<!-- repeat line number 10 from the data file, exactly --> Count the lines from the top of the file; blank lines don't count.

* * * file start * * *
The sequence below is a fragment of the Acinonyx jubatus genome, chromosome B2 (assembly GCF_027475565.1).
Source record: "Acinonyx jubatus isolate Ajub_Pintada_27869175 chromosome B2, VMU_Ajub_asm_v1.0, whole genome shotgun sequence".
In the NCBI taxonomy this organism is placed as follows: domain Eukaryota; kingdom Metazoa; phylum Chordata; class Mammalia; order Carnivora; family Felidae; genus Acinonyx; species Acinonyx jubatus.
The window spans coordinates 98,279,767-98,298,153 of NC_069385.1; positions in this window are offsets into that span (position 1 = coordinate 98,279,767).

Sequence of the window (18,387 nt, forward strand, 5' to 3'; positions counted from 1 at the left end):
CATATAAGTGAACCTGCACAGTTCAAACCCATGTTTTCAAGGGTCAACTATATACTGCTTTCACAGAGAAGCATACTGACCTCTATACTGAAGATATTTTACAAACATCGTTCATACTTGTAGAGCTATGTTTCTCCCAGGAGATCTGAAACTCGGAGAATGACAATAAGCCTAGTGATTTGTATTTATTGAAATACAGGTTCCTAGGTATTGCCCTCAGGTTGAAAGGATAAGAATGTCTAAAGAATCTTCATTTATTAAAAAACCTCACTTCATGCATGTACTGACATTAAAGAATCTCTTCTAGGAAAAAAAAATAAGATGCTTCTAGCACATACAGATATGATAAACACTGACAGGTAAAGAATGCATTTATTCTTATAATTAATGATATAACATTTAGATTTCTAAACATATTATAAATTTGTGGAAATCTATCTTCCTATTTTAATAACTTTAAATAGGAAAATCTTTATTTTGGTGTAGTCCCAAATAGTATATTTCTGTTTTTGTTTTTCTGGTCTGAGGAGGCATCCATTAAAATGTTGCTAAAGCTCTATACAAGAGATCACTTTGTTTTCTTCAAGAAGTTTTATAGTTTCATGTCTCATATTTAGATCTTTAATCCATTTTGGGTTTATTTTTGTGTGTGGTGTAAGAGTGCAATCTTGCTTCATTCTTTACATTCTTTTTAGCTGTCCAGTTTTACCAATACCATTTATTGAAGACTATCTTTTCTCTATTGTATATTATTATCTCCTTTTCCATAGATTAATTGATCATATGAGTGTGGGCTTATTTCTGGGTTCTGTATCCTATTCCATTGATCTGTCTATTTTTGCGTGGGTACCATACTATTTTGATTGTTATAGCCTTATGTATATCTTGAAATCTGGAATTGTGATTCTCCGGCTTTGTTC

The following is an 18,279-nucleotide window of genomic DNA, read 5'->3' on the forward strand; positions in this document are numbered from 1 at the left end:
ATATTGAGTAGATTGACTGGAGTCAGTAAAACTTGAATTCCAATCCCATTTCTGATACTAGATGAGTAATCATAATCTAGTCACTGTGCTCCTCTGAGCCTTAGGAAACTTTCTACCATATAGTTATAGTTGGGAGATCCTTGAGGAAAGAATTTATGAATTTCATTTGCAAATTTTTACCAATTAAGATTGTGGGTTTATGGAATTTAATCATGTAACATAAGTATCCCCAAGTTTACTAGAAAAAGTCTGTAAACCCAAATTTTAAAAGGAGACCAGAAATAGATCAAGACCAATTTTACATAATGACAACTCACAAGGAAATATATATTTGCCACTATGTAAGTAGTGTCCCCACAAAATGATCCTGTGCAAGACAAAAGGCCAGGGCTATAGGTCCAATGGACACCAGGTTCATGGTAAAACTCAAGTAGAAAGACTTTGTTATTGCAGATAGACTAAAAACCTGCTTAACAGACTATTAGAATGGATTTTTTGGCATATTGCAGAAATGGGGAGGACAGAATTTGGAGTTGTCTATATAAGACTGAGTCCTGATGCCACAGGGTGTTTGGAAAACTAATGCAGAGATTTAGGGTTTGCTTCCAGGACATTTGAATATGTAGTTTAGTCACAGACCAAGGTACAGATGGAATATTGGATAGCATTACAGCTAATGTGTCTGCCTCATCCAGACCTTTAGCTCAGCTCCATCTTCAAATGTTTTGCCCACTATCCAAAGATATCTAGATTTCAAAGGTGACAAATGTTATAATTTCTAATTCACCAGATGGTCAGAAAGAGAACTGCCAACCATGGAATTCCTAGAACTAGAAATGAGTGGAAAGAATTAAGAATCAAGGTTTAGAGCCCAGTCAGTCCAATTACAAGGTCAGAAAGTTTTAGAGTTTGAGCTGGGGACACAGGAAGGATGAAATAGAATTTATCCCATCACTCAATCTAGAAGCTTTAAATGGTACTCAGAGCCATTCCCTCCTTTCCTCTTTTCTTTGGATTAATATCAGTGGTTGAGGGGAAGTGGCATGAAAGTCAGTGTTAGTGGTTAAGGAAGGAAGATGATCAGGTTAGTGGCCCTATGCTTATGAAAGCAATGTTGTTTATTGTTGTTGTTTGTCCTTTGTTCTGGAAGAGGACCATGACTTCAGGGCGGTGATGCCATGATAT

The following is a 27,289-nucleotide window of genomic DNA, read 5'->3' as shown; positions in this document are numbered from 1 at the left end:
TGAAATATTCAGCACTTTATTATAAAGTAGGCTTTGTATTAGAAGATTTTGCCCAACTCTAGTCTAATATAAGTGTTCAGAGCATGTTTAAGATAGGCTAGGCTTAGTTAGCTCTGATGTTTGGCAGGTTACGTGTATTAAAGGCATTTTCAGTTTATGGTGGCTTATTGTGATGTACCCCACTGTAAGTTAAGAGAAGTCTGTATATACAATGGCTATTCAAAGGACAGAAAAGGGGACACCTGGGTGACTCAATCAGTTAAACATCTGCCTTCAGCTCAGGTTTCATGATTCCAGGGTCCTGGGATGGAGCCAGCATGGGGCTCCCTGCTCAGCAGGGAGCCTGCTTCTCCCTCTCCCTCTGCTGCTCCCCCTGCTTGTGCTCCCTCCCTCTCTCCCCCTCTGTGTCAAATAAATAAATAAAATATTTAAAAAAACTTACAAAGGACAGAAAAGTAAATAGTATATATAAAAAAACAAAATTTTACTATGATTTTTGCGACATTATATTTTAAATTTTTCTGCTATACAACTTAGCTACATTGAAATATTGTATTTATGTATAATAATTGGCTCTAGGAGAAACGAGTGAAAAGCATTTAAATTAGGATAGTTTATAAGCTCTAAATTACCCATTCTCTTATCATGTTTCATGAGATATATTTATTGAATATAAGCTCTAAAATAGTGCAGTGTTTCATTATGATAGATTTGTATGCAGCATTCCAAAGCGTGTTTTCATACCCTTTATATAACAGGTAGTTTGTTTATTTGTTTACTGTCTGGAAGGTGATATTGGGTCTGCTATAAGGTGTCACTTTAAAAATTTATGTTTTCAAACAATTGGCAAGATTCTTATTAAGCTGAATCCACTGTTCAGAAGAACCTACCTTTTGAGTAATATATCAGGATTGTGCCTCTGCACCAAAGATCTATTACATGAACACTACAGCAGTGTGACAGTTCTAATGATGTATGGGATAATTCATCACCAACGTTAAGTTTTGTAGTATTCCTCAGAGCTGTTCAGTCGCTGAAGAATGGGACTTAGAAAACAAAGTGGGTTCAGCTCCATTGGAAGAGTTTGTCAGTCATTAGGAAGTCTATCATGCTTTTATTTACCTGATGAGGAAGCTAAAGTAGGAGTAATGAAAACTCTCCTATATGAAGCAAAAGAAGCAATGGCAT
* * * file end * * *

TGAAATATTCAGCACTTTATTATAAAGTAGGCTTTGTATTAGAAGATTTTGCCCAACTCTAGTCTAATATAAGTGTTCAGAGCATGTTTAAGATAGGCTAGGCTTAGTTAGCTCTGATGTTTGGCAGGTTACGTGTATTAAAGGCATTTTCAGTTTATGGTGGCTTATTGTGATGTACCCCACTGTAAGTTAAGAGAAGTCTGTATATACAATGGCTATTCAAAGGACAGAAAAGGGGACACCTGGGTGACTCAATCAGTTAAACATCTGCCTTCAGCTCAGGTTTCATGATTCCAGGGTCCTGGGATGGAGCCAGCATGGGGCTCCCTGCTCAGCAGGGAGCCTGCTTCTCCCTCTCCCTCTGCTGCTCCCCCTGCTTGTGCTCCCTCCCTCTCTCCCCCTCTGTGTCAAATAAATAAATAAAATATTTAAAAAAACTTACAAAGGACAGAAAAGTAAATAGTATATATAAAAAAACAAAATTTTACTATGATTTTTGCGACATTATATTTTAAATTTTTCTGCTATACAACTTAGCTACATTGAAATATTGTATTTATGTATAATAATTGGCTCTAGGAGAAACGAGTGAAAAGCATTTAAATTAGGATAGTTTATAAGCTCTAAATTACCCATTCTCTTATCATGTTTCATGAGATATATTTATTGAATATAAGCTCTAAAATAGTGCAGTGTTTCATTATGATAGATTTGTATGCAGCATTCCAAAGCGTGTTTTCATACCCTTTATATAACAGGTAGTTTGTTTATTTGTTTACTGTCTGGAAGGTGATATTGGGTCTGCTATAAGGTGTCACTTTAAAAATTTATGTTTTCAAACAATTGGCAAGATTCTTATTAAGCTGAATCCACTGTTCAGAAGAACCTACCTTTTGAGTAATATATCAGGATTGTGCCTCTGCACCAAAGATCTATTACATGAACACTACAGCAGTGTGACAGTTCTAATGATGTATGGGATAATTCATCACCAACGTTAAGTTTTGTAGTATTCCTCAGAGCTGTTCAGTCGCTGAAGAATGGGACTTAGAAAACAAAGTGGGTTCAGCTCCATTGGAAGAGTTTGTCAGTCATTAGGAAGTCTATCATGCTTTTATTTACCTGATGAGGAAGCTAAAGTAGGAGTAATGAAAACTCTCCTATATGAAGCAAAAGAAGCAATGGCAT